I first encountered the Nolet’s Silver last October in Las Vegas, at a welcome dinner for the Harlem Shot Showcase. Though the Vegas event was focused on the Harlem liqueur, there was much discussion about the gin, which had launched in the U.S. a month earlier. In the fall, Nolet hosted tasting events with multi-course dinners, Nolet’s Silver cocktails and drams of the Reserve.

Juan Sevilla's Silver Pistol

In Los Angeles, Nolet dinners took place at First & Hope and Alcove. At the latter dinner, Bar Manager Juan Sevilla created four specialty cocktails that took advantage of the Silver’s floral, fruit-forward profile. For the passed apps at the start of the event, Sevilla created a Martini variation called the Silver Pistol: Nolet’s Silver, Martini Bianco and “a bit of spice.” The Silver Pistol was crisp and bright, with a nice kick that was offset by the Silver’s sweet and flowery notes. Later on, guests were served a salmon entree paired with the Chin Up: Nolet’s Silver, cucumber, dry vermouth and Cynar. Sevilla explained that the Cynar went with the salmon, while the muddled cucumber matched the dill sauce. The sweet and floral Nolet was nicely anchored by the amaro, with the gin’s inherent dryness enhanced by the vermouth.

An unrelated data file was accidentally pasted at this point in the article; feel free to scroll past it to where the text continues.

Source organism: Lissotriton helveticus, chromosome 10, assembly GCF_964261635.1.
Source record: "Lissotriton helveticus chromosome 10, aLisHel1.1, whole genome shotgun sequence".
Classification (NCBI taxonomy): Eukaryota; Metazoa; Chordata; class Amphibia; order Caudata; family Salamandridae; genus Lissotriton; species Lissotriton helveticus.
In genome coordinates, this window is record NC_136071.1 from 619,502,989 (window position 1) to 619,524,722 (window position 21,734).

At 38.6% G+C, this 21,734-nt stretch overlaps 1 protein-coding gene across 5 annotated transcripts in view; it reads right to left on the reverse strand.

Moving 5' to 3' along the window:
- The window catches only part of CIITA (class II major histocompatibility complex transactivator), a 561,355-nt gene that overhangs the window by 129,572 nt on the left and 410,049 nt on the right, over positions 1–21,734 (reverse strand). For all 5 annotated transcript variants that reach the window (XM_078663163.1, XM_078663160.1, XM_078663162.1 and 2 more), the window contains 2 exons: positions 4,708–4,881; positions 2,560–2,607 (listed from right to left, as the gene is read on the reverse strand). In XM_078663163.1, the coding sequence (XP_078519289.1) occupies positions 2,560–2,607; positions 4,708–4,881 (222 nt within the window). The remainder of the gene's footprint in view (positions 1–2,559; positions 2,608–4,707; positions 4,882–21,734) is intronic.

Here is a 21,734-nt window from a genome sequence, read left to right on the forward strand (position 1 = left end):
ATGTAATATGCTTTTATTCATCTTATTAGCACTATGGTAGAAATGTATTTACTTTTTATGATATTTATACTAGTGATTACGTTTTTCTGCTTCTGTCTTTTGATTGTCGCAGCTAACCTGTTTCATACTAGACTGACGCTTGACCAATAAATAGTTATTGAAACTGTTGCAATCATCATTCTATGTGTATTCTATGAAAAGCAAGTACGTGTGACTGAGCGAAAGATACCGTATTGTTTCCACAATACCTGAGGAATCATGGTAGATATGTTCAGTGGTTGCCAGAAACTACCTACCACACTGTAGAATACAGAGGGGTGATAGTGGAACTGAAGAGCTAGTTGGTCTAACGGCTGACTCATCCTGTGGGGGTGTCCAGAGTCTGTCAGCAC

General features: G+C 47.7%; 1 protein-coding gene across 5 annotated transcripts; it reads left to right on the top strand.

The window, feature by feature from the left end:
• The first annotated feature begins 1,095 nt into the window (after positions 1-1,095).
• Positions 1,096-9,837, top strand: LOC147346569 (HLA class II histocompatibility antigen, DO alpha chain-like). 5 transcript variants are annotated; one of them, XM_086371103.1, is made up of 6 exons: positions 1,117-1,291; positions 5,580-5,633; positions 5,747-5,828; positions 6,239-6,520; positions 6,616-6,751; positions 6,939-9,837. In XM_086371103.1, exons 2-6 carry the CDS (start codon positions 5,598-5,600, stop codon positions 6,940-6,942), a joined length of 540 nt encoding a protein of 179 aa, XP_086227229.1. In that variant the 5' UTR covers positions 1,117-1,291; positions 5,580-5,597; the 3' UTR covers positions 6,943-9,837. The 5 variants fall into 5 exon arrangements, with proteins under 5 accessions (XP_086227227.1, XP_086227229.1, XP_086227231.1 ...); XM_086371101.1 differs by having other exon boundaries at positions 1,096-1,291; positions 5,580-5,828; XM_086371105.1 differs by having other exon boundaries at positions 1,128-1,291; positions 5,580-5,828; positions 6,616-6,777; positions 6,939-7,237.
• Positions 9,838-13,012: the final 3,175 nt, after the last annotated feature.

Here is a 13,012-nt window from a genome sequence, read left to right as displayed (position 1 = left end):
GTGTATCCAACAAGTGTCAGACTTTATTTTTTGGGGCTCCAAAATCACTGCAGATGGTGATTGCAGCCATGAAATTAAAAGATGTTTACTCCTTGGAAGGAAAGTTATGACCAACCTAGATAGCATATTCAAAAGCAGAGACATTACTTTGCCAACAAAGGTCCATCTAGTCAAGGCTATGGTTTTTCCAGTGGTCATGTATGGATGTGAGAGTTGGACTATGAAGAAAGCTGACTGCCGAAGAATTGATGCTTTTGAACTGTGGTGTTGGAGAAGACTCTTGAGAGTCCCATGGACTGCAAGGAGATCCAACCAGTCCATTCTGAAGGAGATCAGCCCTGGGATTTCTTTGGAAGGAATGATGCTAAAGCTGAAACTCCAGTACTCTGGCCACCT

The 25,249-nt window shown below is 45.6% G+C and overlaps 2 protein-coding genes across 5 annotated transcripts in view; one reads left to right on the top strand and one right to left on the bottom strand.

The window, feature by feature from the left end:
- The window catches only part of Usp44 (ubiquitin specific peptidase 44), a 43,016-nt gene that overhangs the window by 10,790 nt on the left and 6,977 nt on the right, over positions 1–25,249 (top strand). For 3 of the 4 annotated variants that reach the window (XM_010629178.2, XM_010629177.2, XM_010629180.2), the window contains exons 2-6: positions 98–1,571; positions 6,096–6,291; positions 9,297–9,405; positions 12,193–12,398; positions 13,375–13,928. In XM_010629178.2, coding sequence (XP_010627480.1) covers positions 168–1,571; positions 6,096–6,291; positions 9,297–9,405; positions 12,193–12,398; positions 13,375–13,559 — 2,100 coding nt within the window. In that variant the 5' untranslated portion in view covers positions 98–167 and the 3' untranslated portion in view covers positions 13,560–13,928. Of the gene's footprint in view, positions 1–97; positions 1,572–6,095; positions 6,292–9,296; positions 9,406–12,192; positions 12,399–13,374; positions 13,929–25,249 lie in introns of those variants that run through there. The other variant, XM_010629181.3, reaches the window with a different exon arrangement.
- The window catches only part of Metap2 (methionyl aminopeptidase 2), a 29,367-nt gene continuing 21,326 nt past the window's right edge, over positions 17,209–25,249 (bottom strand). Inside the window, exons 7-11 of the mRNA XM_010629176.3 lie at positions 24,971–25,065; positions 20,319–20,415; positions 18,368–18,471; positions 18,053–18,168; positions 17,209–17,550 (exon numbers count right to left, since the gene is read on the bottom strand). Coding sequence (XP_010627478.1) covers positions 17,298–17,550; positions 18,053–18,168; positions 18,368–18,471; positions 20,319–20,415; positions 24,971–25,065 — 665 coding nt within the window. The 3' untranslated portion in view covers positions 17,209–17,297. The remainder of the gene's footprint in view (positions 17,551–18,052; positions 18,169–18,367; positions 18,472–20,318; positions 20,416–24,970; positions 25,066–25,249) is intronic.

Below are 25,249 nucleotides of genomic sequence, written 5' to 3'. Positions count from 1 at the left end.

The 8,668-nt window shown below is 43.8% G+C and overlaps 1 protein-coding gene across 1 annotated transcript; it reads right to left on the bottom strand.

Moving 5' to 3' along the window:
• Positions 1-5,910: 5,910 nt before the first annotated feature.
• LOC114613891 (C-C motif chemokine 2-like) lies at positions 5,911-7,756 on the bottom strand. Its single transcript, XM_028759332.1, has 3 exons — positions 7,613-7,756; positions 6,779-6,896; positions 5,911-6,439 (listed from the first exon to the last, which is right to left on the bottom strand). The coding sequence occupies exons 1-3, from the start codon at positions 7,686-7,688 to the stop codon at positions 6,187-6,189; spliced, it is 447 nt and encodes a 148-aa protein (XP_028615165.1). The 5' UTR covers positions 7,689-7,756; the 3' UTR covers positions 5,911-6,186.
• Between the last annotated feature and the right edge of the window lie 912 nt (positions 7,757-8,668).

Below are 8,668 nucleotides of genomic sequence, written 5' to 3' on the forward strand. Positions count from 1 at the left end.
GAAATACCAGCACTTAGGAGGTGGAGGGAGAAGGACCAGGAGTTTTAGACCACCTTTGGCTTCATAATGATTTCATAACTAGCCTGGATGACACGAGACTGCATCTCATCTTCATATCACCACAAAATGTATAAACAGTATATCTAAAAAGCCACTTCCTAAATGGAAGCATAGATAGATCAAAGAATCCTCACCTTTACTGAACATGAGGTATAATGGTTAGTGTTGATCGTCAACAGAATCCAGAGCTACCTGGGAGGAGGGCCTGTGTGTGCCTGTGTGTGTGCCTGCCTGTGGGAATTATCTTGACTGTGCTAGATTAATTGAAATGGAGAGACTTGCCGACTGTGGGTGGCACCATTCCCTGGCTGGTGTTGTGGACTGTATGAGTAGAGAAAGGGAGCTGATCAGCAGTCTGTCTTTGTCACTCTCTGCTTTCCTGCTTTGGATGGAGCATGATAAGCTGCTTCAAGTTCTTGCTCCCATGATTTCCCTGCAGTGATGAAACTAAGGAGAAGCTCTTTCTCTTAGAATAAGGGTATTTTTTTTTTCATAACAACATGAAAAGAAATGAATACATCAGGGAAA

Nolet's Reserve and petits fours, a match four decades in the making.

To cap off the dinner, a dram of the Nolet’s Reserve was accompanied by an assortment of petits fours. The saffron and verbena are upfront on the Reserve’s sweet and floral nose, while a creamy mouthfeel on the palate continues with spicy chocolate and citrus notes. The finish is long and velvety smooth, with a lingering heat from its 104.6 proof (52.3% ABV) bottling. With a bit of water, an entire bouquet of floral notes opens up while the heat is mellowed. The Reserve is a remarkable spirit, the realization of Nolet’s goal of creating a true sipping gin. With that price point, collectors that acquire a bottle may want to heed Nolet Sr.’s contention that the Reserve is “best enjoyed in quiet solitude.”

Our Nolet swag bags included a review bottle of the Silver and a nifty set of tasting glasses. (Alas, the Reserve wasn’t included.) The bottle references history throughout its design, from a shape that alludes to past bottles, to the Nolet family tree etched on its sides. The thick, heavy cap carries the Nolet family crest.

Nolet’s Silver Dry Gin

  • 95.2 Proof (47.6% ABV)
  • Retail price: $49.99 (750ml)

Tasting notes:

  • Color: clear
  • Nose: sweet and fragrant with rose, lavender, and fruit.